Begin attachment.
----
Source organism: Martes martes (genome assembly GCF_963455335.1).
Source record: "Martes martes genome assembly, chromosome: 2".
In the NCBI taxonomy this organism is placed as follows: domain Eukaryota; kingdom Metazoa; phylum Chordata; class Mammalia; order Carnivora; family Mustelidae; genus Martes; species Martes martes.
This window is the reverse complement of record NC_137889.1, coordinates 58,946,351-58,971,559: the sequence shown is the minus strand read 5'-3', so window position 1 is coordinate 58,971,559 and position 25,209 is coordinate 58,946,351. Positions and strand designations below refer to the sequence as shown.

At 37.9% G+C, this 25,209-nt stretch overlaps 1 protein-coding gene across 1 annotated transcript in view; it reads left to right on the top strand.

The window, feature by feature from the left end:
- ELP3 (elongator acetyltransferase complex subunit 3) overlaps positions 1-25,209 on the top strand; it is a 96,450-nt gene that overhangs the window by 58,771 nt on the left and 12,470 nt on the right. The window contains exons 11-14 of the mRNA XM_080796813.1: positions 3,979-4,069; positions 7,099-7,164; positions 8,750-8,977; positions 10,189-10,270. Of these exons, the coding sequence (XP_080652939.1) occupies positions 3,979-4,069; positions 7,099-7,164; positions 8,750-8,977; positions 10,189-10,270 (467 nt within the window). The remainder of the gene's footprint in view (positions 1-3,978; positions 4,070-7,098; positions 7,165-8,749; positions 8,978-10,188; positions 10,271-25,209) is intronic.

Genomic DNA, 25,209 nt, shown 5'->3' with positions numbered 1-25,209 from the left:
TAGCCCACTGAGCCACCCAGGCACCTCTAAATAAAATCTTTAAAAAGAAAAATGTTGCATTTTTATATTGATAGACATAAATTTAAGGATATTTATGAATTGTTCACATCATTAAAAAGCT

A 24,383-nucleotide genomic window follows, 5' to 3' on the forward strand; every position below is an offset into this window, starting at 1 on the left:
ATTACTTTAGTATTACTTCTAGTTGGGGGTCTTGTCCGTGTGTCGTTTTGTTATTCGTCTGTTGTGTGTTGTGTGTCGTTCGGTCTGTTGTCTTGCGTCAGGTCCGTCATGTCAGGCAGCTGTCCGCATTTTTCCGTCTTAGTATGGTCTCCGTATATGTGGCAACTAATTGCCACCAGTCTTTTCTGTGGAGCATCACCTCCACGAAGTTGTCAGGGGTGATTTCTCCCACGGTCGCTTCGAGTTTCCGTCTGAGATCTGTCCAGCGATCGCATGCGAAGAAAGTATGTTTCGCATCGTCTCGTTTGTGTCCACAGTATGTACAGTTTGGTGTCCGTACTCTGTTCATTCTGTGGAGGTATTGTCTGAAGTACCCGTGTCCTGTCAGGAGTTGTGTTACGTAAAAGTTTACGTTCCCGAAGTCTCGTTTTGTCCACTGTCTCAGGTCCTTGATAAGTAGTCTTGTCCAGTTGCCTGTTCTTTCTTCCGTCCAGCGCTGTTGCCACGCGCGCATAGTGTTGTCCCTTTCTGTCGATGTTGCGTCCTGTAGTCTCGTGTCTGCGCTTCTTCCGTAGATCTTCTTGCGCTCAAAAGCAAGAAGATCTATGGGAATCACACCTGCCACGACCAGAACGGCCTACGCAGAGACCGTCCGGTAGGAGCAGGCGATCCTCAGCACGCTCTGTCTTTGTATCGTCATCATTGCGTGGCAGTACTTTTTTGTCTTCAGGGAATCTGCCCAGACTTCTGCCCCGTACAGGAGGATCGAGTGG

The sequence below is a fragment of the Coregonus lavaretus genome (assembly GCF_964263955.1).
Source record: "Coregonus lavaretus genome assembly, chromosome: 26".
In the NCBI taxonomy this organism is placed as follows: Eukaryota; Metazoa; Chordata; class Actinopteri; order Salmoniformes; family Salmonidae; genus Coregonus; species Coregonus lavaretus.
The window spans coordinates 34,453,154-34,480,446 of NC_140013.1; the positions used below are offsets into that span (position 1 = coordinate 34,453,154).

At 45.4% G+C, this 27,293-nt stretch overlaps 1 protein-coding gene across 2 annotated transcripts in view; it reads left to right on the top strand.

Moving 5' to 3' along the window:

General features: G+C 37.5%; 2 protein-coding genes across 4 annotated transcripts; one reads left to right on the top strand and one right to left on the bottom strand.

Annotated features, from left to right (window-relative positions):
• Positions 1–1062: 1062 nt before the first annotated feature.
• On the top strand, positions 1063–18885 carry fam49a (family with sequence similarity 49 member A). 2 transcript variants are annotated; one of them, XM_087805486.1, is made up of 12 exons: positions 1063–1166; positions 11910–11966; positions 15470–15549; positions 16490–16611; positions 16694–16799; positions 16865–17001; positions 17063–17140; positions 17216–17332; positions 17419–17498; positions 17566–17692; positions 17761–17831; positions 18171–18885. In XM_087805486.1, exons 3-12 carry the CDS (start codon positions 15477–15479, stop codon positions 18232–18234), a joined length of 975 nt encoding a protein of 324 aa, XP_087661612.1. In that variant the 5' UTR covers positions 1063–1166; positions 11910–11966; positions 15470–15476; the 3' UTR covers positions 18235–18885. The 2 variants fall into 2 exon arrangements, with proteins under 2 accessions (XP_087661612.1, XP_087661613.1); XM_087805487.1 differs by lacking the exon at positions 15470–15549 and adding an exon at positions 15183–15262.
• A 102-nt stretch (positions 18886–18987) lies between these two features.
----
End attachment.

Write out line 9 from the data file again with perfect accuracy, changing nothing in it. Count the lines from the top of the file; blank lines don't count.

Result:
TAGCCCACTGAGCCACCCAGGCACCTCTAAATAAAATCTTTAAAAAGAAAAATGTTGCATTTTTATATTGATAGACATAAATTTAAGGATATTTATGAATTGTTCACATCATTAAAAAGCT